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Nov, 2014

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  1. #41
    Join Date
    Jun 2010
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    Foundation trench for New Shed@ Ham on Rye
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    Quote Originally Posted by tim123456789 View Post
    OK

    But I still don't see how that affects a tenants right to buy the FH

    tim
    But my answer, quoted, was in response to a differer question, no this one....

    RD value to a landlord, though minimal in this case it seems, affects a negotiated surrender, the landlord gets his sticky mits on the site much sooner. He would likely pay a premium for that.
    Based on the information posted, I offer my thoughts.Any action you then take is your liability. While commending individual effort, there is no substitute for a thorough review of documents and facts by paid for professional advisers. More ramblings atleaseholdpropertymanager.blogspot.com

  2. #42
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    Jun 2010
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    Quote Originally Posted by faustocoppi View Post
    Sorry I know it's not going to say directly, but where it might hint at more freeholder rights once you do go this route.

    I know you can't re extend again after you go this route.
    Under the current lease he cannot repossess for redevelopment but under the 50 year extension the FH can with compensation of course.
    Based on the information posted, I offer my thoughts.Any action you then take is your liability. While commending individual effort, there is no substitute for a thorough review of documents and facts by paid for professional advisers. More ramblings atleaseholdpropertymanager.blogspot.com

  3. #43

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    Quote Originally Posted by leaseholdanswers View Post
    Under the current lease he cannot repossess for redevelopment but under the 50 year extension the FH can with compensation of course.
    Hi

    Have there been any former cases of this?
    Where a freeholder has then taken back the property.

    Or Where the freeholder suddenly gets more rights?
    None of the sites that talk about a 50year lease talk about the implications of this.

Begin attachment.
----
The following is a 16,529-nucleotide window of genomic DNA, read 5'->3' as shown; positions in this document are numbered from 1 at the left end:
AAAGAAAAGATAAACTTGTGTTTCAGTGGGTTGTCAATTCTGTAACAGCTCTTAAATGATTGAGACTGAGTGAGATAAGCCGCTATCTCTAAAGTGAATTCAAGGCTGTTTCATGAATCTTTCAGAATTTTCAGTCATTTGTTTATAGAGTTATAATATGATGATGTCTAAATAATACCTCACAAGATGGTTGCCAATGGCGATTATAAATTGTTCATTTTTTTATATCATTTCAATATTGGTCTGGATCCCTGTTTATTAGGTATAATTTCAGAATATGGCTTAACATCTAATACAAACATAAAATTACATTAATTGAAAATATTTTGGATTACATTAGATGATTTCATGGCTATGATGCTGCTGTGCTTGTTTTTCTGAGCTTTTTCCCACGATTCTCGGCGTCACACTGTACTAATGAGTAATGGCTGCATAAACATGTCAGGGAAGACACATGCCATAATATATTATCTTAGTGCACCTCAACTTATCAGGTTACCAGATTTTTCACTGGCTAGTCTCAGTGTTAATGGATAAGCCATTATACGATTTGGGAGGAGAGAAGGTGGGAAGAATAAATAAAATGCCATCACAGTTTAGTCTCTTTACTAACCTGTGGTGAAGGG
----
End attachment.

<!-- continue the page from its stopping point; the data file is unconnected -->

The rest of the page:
4. #44
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    Jun 2010
    Location
    Foundation trench for New Shed@ Ham on Rye
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    Quote Originally Posted by faustocoppi View Post
    Hi

    Have there been any former cases of this?
    Where a freeholder has then taken back the property.
    If you had as psoted read the legislation you would see its in section 17.
    http://www.legislation.gov.uk/ukpga/1967/88/section/17

    Freeholder gets more rights
    come on you are reading far too much into it.

    Whether the house can be redeveloped is a matter of professional assessment and a decision based on risk of seeking the 50 year extension, and the potential rewards to offering an early surrender.

    Quit googling around for the answer, you are wasting your time. Your friend needs to make a decision.You have the options.
    Based on the information posted, I offer my thoughts.Any action you then take is your liability. While commending individual effort, there is no substitute for a thorough review of documents and facts by paid for professional advisers. More ramblings atleaseholdpropertymanager.blogspot.com

  5. #45
    Join Date
    Aug 2008
    Posts
    3,437

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    This LVT case may help your friend:

    http://www.lease-advice.org/decisions/67pdf/269.pdf

  6. #46
    Join Date
    Feb 2011
    Posts
    135

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    Quote Originally Posted by leaseholdanswers View Post
    But my answer, quoted, was in response to a differer question, no this one....

    RD value to a landlord, though minimal in this case it seems, affects a negotiated surrender, the landlord gets his sticky mits on the site much sooner. He would likely pay a premium for that.
    Perhaps I got lost in the threading, but I thought that you were responding to me when I asked (something like):

    "Why would the RD value to the FH be worth more than the current value to a new buyer who can afford to buy the FH".

    And I still don't see the relevance of the 50 year extension to this question - because the new buyer is not going to take the 50 year extension he's going to exercise his rights to buy the FH (albeit after a 2 year wait)

    tim

  7. #47
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    Jun 2010
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    Foundation trench for New Shed@ Ham on Rye
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    its a good question. There are a number of reasons based on the nature of the buyer, hope value, marriage value (not in the FH/LH) sense, finance and transactional costs,and the different valuations between an open market sale and enfranchisement.Opportunity cost in the yields also factor in.

    In any given situation they might be the same or more advantageous to another buyer. That's why its important to have a valuation done so as to assess the position on any particular house. You might even come across restrictions on the house for development which the freeholder might not enforce on themselves, but a new freeholder might still be bound by as a restrictive covenant.
    Based on the information posted, I offer my thoughts.Any action you then take is your liability. While commending individual effort, there is no substitute for a thorough review of documents and facts by paid for professional advisers. More ramblings atleaseholdpropertymanager.blogspot.com

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